Relatives of Adopted Adults Now Able to Trace Family Tree
Is there an adoption in your family history that, due to legal restrictions, has prevented you from exploring certain parts of your lineage? If so, you may be interested to hear that new government regulations are being introduced that will open this line of research up to more people than ever before.
Currently, only the person adopted and their birth relatives are able to research their family history via specialised adoption agencies, meaning that grandchildren, adoptive relatives and partners – to name just a few – are unable to explore vital information about their relative’s past. You may have heard, however, that now the government are making changes. As of November 2014, all relatives of an adopted adult will have the right to enquire about their relative’s family history. This means that all family members related by blood (including half-blood), marriage or civil partnership or by virtue of the adoption will be in a position to research a family history that has previously been off limits.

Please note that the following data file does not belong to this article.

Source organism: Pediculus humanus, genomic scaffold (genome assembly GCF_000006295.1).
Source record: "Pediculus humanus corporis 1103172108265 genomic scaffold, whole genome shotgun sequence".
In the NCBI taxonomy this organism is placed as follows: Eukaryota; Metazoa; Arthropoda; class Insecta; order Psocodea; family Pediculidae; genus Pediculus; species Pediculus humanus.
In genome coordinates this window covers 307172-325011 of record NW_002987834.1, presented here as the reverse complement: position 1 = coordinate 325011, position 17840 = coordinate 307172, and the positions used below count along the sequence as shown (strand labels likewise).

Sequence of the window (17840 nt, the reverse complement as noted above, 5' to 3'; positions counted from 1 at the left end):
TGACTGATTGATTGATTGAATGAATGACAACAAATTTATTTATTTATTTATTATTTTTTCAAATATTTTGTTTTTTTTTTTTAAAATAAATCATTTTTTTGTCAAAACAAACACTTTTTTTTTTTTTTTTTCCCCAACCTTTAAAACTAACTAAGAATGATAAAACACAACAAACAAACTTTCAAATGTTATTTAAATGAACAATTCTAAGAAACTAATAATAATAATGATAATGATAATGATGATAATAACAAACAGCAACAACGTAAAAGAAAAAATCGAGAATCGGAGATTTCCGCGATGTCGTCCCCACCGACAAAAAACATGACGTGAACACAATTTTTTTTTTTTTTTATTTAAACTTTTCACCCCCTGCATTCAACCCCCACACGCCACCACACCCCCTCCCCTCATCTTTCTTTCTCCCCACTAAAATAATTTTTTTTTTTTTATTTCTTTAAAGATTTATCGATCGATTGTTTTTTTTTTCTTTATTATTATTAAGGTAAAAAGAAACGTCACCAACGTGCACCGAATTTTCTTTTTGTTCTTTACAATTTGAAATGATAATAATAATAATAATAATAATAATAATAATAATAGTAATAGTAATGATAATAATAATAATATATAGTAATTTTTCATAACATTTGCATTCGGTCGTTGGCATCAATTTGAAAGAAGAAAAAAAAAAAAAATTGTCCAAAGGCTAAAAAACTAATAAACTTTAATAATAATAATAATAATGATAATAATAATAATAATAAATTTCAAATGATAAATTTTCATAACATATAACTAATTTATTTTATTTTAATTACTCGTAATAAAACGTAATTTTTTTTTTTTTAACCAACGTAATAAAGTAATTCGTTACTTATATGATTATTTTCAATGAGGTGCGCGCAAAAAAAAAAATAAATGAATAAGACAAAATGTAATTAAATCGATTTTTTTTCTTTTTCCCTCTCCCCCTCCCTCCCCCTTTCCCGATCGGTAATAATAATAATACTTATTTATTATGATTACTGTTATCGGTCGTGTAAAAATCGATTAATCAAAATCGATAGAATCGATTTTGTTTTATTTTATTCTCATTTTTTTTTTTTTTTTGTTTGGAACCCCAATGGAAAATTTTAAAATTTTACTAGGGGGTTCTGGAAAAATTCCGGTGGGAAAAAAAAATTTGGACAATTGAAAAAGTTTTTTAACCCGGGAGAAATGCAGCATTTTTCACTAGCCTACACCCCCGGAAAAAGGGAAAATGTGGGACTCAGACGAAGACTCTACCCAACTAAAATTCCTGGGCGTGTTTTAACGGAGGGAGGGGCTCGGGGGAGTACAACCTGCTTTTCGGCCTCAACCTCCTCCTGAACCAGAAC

The implications of these new rules don’t just stop with family history. Medical records, details of possible genetic health conditions and other important information that may affect the way family members live their lives will now be accessible.
Once the new rules come into force, you may find that you have entirely new avenues of family history research available to you, and we’ve got over 1.8 billion records that can help you to build a bigger picture of your family tree.